BBC News UK Edition
    You are in: Business  
News Front Page
N Ireland
Market Data
Your Money
Fact Files
Talking Point
Country Profiles
In Depth
BBC Sport
BBC Weather
 Thursday, 22 February, 2001, 22:36 GMT
Isle of Man heads 3G race
Tracking share prices on a Siemens concept 3G terminal
3G will allow investors to track share prices on the move
The race to be the first to launch third-generation mobile phone services is hotting up.

Japan's NTT DoCoMo has set 30 May as its target date for starting services in Tokyo.

In Europe, Vivendi's Monaco Telecom is aiming to kick off operations in the principality in the summer.
The big issue is the availability of handsets

Mark Briers, Manx Telecom

UK consumers may, though, find that the world's first 3G services - also known as UMTS - are available much closer to home.

Manx Telecom, a British Telecom subsidiary, says it is working flat out to get the Isle of Man's mobile users hooked up some time during May.

Several hundred of the island's 30,000 mobile phone users might be the world's first consumers to sample such wireless services as high-speed internet access, video conferencing, online gambling and networked games.

Handset issue

Manx Telecom 3G programme director Mark Briers says the project is going well despite a "very challenging timescale".

The first base stations were delivered over the Christmas period and are now installed and switched on.

Whether 3G can be made to pay is the big imponderable for telecoms operators and investors alike

"The big issue is the availability of handsets," Mr Briers told BBC News Online.

"The more the better."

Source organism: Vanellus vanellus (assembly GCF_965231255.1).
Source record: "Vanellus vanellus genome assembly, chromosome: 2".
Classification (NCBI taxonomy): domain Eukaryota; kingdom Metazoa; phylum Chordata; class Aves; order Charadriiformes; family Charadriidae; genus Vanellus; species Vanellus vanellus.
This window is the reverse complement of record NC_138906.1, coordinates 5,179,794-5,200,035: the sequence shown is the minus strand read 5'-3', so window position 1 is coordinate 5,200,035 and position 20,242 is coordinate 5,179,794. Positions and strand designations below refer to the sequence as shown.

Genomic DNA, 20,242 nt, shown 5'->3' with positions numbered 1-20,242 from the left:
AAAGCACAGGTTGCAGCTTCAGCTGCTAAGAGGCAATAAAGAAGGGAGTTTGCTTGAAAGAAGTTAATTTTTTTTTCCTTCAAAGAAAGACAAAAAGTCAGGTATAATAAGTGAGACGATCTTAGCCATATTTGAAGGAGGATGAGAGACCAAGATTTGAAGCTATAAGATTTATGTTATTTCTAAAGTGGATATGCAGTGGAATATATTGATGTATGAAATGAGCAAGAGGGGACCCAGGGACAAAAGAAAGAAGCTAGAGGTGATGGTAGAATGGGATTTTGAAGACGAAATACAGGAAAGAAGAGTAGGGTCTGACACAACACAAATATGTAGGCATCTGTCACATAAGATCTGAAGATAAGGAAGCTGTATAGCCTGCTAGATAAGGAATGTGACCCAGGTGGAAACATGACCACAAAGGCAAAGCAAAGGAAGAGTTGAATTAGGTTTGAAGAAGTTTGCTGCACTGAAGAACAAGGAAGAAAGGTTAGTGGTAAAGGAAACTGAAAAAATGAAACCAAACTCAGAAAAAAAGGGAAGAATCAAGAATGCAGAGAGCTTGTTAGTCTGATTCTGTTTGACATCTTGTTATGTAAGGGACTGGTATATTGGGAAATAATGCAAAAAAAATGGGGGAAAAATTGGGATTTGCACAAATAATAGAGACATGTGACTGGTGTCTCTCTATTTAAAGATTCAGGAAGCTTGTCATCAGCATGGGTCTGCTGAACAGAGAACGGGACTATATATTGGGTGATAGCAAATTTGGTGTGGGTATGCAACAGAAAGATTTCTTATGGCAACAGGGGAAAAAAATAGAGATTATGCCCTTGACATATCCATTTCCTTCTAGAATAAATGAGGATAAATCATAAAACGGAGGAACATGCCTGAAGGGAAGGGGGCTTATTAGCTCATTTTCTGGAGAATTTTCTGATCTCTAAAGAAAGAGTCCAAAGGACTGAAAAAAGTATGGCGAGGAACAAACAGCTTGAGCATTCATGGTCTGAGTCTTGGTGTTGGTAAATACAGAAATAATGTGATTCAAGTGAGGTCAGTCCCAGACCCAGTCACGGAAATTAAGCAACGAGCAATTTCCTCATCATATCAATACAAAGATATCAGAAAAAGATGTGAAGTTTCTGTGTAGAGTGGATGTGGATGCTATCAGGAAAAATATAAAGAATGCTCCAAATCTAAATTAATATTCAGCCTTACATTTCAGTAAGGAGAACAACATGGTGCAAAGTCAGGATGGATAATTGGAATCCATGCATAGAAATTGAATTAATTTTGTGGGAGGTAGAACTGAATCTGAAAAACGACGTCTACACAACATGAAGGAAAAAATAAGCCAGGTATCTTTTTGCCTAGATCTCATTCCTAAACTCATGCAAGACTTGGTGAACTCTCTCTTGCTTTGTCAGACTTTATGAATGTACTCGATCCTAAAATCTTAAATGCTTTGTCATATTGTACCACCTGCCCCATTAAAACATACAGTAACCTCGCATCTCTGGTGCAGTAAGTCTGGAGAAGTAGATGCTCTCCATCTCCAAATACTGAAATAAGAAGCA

So far, Manx Telecom has secured "hundreds" of handsets rather than the thousands it would like.

They are being supplied by Japan's NEC Corporation, which, together with Germany's Siemens, is providing network infrastructure for both the Isle of Man and Monaco projects as well as working with NTT DoCoMo.

Important marker

The Isle of Man is a small market, with a population of 75,000 and about 30,000 mobile phone users (all of whom are Manx Telecom customers).

Despite this, its 3G project lays down a marker for telecoms firms all over the world.

The most immediate relevance will be for BT, which will, says Mr Briers, "learn a lot about the pitfalls and difficulties" of 3G as it prepares to launch services in mainland UK and elsewhere in Europe.

Mr Briers says Manx Telecom's service is intended to be commercially successful rather than merely a chance for BT to try out the technology.

But he says BT's plans to float its wireless arm later this year prevent him revealing details of the company's commercial expectations.

He also declined to answer questions on how much Manx Telecom was investing in the project and how much 3G handsets would cost consumers.

He says Manx Telecom will run a wide-ranging promotional campaign targeting schools - competitions are planned with prizes of a month's 3G phone use - and the offshore banking and financial services industry.

The company is also in talks with a number of application providers about the wide range of possible new services.

Big imponderable

Whether or how soon 3G can be made to pay is, of course, the big imponderable for telecoms operators and investors alike.

Will the services be cheap enough and sophisticated enough to persuade consumers to upgrade in big numbers from the current 2G?

And will they prove profitable enough to justify the often huge investments operators will have made acquiring new licences and building networks?

Depressed telecoms share prices appear to provide investors' answer, at least for now.

But Manx Telecom is, unsurprisingly, more optimistic, believing 3G will provide the next big leap in the way we see, and use, the internet.

It predicts a sharp rise in commercial transactions through mobile phones and hopes that being among the first to adopt the new technology will position Manx Telecom and the Isle of Man - already a significant financial centre - as leaders in a mobile commerce revolution.

Key stories

Consumer choice?




Mobile web worries
Internet links:

The BBC is not responsible for the content of external internet sites

Links to more Business stories are at the foot of the page.

 E-mail this story to a friend

Links to more Business stories

© BBC ^^ Back to top

News Front Page | World | UK | England | N Ireland | Scotland | Wales |
Politics | Business | Entertainment | Science/Nature | Technology |
Health | Education | Talking Point | Country Profiles | In Depth |